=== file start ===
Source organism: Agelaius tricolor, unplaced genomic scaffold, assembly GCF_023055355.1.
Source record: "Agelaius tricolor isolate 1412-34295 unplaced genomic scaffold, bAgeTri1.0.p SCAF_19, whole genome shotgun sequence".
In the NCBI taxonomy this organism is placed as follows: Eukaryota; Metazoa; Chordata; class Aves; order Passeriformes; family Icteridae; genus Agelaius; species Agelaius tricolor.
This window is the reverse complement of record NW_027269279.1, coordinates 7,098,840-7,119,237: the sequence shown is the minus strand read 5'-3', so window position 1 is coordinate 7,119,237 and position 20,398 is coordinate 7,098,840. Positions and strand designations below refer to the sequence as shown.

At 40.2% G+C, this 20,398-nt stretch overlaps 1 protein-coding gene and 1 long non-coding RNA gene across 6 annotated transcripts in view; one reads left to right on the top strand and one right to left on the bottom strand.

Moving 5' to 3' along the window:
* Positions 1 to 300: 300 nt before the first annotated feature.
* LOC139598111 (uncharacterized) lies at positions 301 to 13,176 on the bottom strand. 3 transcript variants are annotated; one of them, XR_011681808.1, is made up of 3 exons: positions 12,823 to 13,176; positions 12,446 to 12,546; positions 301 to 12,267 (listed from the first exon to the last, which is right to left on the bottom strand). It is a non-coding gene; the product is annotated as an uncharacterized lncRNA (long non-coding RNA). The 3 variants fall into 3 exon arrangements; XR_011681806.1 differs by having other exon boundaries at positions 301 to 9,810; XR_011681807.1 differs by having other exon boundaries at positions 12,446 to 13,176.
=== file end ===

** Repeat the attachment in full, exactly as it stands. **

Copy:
Source organism: Agelaius tricolor, unplaced genomic scaffold, assembly GCF_023055355.1.
Source record: "Agelaius tricolor isolate 1412-34295 unplaced genomic scaffold, bAgeTri1.0.p SCAF_19, whole genome shotgun sequence".
In the NCBI taxonomy this organism is placed as follows: Eukaryota; Metazoa; Chordata; class Aves; order Passeriformes; family Icteridae; genus Agelaius; species Agelaius tricolor.
This window is the reverse complement of record NW_027269279.1, coordinates 7,098,840-7,119,237: the sequence shown is the minus strand read 5'-3', so window position 1 is coordinate 7,119,237 and position 20,398 is coordinate 7,098,840. Positions and strand designations below refer to the sequence as shown.

At 40.2% G+C, this 20,398-nt stretch overlaps 1 protein-coding gene and 1 long non-coding RNA gene across 6 annotated transcripts in view; one reads left to right on the top strand and one right to left on the bottom strand.

Moving 5' to 3' along the window:
* Positions 1 to 300: 300 nt before the first annotated feature.
* LOC139598111 (uncharacterized) lies at positions 301 to 13,176 on the bottom strand. 3 transcript variants are annotated; one of them, XR_011681808.1, is made up of 3 exons: positions 12,823 to 13,176; positions 12,446 to 12,546; positions 301 to 12,267 (listed from the first exon to the last, which is right to left on the bottom strand). It is a non-coding gene; the product is annotated as an uncharacterized lncRNA (long non-coding RNA). The 3 variants fall into 3 exon arrangements; XR_011681806.1 differs by having other exon boundaries at positions 301 to 9,810; XR_011681807.1 differs by having other exon boundaries at positions 12,446 to 13,176.